AWS Crash Course - Redshift

Redshift is a data warehouse from Amazon. It’s like a virtual place where you store a huge amount of data.
  • Redshift is fully managed petabyte-scale system
  • Amazon Redshift is based on PostgreSQL 8.0.2
  • It is optimized for data warehousing
  • Supports integrations and connections with various applications, including, Business Intelligence tools
  • Redshift provides custom JDBC and ODBC drivers.
  • Redshift can be integrated with CloudTrail for auditing purpose.
  • You can monitor Redshift performance from CloudWatch.
Features of Amazon Redshift
Supports VPC − The users can launch Redshift within VPC and control access to the cluster through the virtual networking environment.
Encryption − Data stored in Redshift can be encrypted and configured while creating tables in Redshift.
SSL − SSL encryption is used to encrypt connections between clients and Redshift.
Scalable − With a few simple clicks, you can choose vertical scaling(increasing instance size) or horizontal scaling(increasing compute nodes).
Cost-effective − Amazon Redshift is a cost-effective alternative to traditional data warehousing practices. There are no up-front costs, no long-term commitments and on-demand pricing structure.
MPP(Massive Parallel Processing) – Redshift Leverages parallel processing which improves query performance. Massively parallel refers to the use of a large number of processors (or separate computers) to perform coordinated computations in parallel. This reduces computing time and improves query performance.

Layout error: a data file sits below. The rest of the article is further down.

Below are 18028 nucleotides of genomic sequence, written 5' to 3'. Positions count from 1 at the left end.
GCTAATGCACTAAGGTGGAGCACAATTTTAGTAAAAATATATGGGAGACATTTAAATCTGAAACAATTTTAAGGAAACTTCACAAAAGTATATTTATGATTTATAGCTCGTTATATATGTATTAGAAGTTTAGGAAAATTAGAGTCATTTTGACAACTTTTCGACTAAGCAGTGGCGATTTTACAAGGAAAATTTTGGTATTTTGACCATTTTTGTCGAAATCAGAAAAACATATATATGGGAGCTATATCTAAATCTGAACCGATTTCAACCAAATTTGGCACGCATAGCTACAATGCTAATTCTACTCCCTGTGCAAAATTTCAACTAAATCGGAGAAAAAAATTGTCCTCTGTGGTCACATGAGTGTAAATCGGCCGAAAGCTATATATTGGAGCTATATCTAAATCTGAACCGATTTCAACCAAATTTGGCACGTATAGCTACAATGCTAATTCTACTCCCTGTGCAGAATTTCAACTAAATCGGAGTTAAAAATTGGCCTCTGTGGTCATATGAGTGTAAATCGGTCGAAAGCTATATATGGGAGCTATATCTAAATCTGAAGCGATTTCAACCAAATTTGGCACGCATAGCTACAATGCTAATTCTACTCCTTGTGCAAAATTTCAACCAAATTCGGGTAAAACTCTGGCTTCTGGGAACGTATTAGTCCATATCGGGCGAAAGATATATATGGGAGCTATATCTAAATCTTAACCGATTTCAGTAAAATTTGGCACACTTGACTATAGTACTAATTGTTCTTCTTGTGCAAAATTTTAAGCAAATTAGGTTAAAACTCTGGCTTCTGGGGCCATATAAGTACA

Columnar Storage – Redshift uses columnar storage. So it stores data tables by column rather than by row. The goal of a columnar database is to efficiently write and read data to and from hard disk storage in order to speed up the time it takes to return a query.
Advanced Compression – Compression is a column-level operation that reduces the size of data when it is stored thus help in saving space.
Type of nodes in Redshift
Leader Node
Compute Node
What does these nodes do?
Leader Node:- A leader node receives queries from client applications, parse the queries and develops execution plans, which are an ordered set of steps to process these queries. The leader node then coordinates the parallel execution of these plans with the compute nodes.  Good part is that you will not be charged for leader node hours; only compute nodes will incur charges. If you run single node Redshift cluster you don’t need leader node.
Compute Node:- It execute the steps specified in the execution plans and transmit data among other nodes to serve queries. The intermediate results are sent back to the leader node for aggregation before being sent back to the client applications. You can have 1 to 128 Compute Nodes.
From which sources you can load data in Redshift?
You can do it from multiple sources like :-
  • Amazon S3
  • Amazon DynamoDB
  • Amazon EMR
  • AWS Data Pipeline
  • Any SSH-enabled host on Amazon EC2 or on-premises
Redshift Backup and Restores
  • Redshift can take automatic snapshots of cluster.
  • You can also take manual snapshot of cluster.
  • Redshift continuously backs up its data to S3
  • Redshift attempt to keep at least 3 copies of the data.
Hope the above snapshot give you a decent understanding of Redshift. If you want to try some handson check this tutorial .
This series is created to give you a quick snapshot of AWS technologies.  You can check about other AWS services in this series over here .

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